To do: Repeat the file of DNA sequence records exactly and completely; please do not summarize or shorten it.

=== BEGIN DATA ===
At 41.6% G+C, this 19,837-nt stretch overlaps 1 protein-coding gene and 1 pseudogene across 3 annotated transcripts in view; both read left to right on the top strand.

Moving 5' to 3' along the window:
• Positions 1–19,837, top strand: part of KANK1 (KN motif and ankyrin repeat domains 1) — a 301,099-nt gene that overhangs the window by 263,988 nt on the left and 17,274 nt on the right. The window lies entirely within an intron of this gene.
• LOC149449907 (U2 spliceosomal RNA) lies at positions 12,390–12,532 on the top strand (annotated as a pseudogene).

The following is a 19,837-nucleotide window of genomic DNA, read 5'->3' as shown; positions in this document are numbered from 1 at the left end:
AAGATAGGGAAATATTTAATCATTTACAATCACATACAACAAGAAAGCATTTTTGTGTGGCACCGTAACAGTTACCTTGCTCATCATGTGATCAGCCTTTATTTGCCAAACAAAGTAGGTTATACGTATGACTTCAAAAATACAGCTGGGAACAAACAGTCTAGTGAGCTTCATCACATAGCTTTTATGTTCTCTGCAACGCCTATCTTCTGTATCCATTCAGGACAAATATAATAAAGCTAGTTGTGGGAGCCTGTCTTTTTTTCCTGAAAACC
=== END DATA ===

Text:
At 41.6% G+C, this 19,837-nt stretch overlaps 1 protein-coding gene and 1 pseudogene across 3 annotated transcripts in view; both read left to right on the top strand.

Moving 5' to 3' along the window:
• Positions 1–19,837, top strand: part of KANK1 (KN motif and ankyrin repeat domains 1) — a 301,099-nt gene that overhangs the window by 263,988 nt on the left and 17,274 nt on the right. The window lies entirely within an intron of this gene.
• LOC149449907 (U2 spliceosomal RNA) lies at positions 12,390–12,532 on the top strand (annotated as a pseudogene).

The following is a 19,837-nucleotide window of genomic DNA, read 5'->3' as shown; positions in this document are numbered from 1 at the left end:
AAGATAGGGAAATATTTAATCATTTACAATCACATACAACAAGAAAGCATTTTTGTGTGGCACCGTAACAGTTACCTTGCTCATCATGTGATCAGCCTTTATTTGCCAAACAAAGTAGGTTATACGTATGACTTCAAAAATACAGCTGGGAACAAACAGTCTAGTGAGCTTCATCACATAGCTTTTATGTTCTCTGCAACGCCTATCTTCTGTATCCATTCAGGACAAATATAATAAAGCTAGTTGTGGGAGCCTGTCTTTTTTTCCTGAAAACC